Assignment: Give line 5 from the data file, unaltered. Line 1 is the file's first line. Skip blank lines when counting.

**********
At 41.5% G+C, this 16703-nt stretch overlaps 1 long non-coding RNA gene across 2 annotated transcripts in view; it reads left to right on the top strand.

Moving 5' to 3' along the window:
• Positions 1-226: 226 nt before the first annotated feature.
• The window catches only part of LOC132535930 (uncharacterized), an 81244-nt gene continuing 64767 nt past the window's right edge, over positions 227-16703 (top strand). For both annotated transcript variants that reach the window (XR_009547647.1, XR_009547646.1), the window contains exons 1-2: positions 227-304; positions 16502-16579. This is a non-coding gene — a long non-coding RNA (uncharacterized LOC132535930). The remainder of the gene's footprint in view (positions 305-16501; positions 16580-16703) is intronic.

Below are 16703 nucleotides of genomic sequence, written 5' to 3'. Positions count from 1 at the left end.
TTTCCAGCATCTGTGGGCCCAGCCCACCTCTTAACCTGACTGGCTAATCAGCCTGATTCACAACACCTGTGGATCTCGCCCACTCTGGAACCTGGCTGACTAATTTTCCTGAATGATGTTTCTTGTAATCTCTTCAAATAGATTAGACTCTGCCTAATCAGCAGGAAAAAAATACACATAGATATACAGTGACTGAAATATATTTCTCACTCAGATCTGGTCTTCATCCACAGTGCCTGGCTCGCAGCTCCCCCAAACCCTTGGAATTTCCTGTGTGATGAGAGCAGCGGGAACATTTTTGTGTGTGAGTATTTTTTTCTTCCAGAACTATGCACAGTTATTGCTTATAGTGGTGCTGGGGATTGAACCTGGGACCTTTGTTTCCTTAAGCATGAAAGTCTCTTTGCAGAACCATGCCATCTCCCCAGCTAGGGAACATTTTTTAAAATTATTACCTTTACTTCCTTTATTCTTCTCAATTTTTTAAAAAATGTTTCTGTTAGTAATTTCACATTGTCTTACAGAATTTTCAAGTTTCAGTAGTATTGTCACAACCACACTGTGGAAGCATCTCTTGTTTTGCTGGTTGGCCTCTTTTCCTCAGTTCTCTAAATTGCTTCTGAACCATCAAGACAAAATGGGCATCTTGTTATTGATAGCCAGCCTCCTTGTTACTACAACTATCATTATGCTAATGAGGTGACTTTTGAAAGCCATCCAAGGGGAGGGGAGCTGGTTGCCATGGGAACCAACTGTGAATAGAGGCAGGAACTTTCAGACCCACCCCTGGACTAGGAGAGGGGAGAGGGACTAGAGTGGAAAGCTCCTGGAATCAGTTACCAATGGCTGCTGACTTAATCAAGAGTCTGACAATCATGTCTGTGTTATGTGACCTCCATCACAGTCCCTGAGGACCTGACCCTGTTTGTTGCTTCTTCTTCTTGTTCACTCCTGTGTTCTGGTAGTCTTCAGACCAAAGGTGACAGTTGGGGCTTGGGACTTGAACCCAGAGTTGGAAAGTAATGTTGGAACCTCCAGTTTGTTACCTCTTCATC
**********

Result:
Below are 16703 nucleotides of genomic sequence, written 5' to 3'. Positions count from 1 at the left end.